Léonce Perret | Subjects
| Structure and Story Telling | Visual Style
Films: Le mystère des roches de Kador / The Mystery of the Rocks of Kador
| L'Enfant de Paris / The Child of Paris
Classic Film and Television Home Page (with many articles on directors)
| 1910's Articles
Léonce Perret is an French writer-director of films.
Léonce Perret: Subjects
Common subjects in Léonce Perret:
- Detectives solving mysteries that the audience already knows about (boyfriend: Le mystère des roches de Kador,
hero Bosco: L'Enfant de Paris)
- Good guys who use high technology (alienist with motion pictures: Le mystère des roches de Kador,
hero sends telegram, uses train: L'Enfant de Paris)
- Shocked women who retreat into silence, apathy (Heroine: Le mystère des roches de Kador,
heroine: L'Enfant de Paris)
- Ocean-side resorts (Brittany: Le mystère des roches de Kador,
Le rançon du bonheur,
background of film set: Les Bretelles,
Nice: L'Enfant de Paris,
Morgane la sirène,
outdoor film-making set in Nice: La Danseuse Orchidée)
- Rivers (hauling barges: Le haleur, Le coeur et l'argent, Seine in Paris: L'Enfant de Paris)
- Water works (fountain in Nice park: L'Enfant de Paris, swimming pool: Koenigsmark)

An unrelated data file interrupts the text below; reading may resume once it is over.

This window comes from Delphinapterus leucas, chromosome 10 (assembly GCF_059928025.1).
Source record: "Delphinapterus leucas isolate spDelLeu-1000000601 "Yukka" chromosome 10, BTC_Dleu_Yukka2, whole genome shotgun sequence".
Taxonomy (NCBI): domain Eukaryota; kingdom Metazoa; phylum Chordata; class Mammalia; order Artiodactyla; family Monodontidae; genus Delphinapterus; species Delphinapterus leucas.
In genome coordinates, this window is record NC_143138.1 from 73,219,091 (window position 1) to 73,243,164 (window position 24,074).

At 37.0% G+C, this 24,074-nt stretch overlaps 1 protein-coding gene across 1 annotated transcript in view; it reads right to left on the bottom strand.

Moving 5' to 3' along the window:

Léonce Perret: Structure and Story Telling
Films within Films (information from DVD Extra film Léonce Perret, the Filmmaker's Filmmaker):
Features Perret shares with fellow Gaumont director Louis Feuillade:
- People shooting films (Le mystère des roches de Kador, Les Bretelles, Dernier amour,
La Danseuse Orchidée)
- People watching films (therapy and memory: Le mystère des roches de Kador,
in movie theater: Léonce cinématographiste, at party: Koenigsmark)
- Studio interiors vs location shooting for exteriors
- Letters, telegrams and documents used as substitutes for title cards (diary, will: Le mystère des roches de Kador,
newspaper articles, check: L'Enfant de Paris)
- Characters climbing sides of buildings, using skylights, often with vertical camera movements